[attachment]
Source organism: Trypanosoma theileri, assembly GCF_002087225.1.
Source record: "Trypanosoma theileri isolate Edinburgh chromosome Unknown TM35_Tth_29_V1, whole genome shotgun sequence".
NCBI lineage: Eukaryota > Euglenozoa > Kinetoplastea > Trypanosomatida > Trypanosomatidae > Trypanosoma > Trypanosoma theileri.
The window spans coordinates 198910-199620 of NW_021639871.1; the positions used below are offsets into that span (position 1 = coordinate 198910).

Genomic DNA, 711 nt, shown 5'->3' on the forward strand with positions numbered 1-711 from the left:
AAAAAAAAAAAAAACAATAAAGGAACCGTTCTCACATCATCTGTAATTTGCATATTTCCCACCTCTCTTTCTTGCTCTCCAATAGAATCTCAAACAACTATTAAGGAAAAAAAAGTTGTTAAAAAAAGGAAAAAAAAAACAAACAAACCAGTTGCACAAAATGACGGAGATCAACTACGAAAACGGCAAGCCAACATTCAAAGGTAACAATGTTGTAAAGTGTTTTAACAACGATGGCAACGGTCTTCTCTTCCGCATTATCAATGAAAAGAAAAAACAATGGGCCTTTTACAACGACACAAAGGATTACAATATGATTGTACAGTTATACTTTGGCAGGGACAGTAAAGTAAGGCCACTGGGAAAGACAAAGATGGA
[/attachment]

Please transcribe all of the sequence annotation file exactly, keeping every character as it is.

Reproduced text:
Source organism: Trypanosoma theileri, assembly GCF_002087225.1.
Source record: "Trypanosoma theileri isolate Edinburgh chromosome Unknown TM35_Tth_29_V1, whole genome shotgun sequence".
NCBI lineage: Eukaryota > Euglenozoa > Kinetoplastea > Trypanosomatida > Trypanosomatidae > Trypanosoma > Trypanosoma theileri.
The window spans coordinates 198910-199620 of NW_021639871.1; the positions used below are offsets into that span (position 1 = coordinate 198910).

Genomic DNA, 711 nt, shown 5'->3' on the forward strand with positions numbered 1-711 from the left:
AAAAAAAAAAAAAACAATAAAGGAACCGTTCTCACATCATCTGTAATTTGCATATTTCCCACCTCTCTTTCTTGCTCTCCAATAGAATCTCAAACAACTATTAAGGAAAAAAAAGTTGTTAAAAAAAGGAAAAAAAAAACAAACAAACCAGTTGCACAAAATGACGGAGATCAACTACGAAAACGGCAAGCCAACATTCAAAGGTAACAATGTTGTAAAGTGTTTTAACAACGATGGCAACGGTCTTCTCTTCCGCATTATCAATGAAAAGAAAAAACAATGGGCCTTTTACAACGACACAAAGGATTACAATATGATTGTACAGTTATACTTTGGCAGGGACAGTAAAGTAAGGCCACTGGGAAAGACAAAGATGGA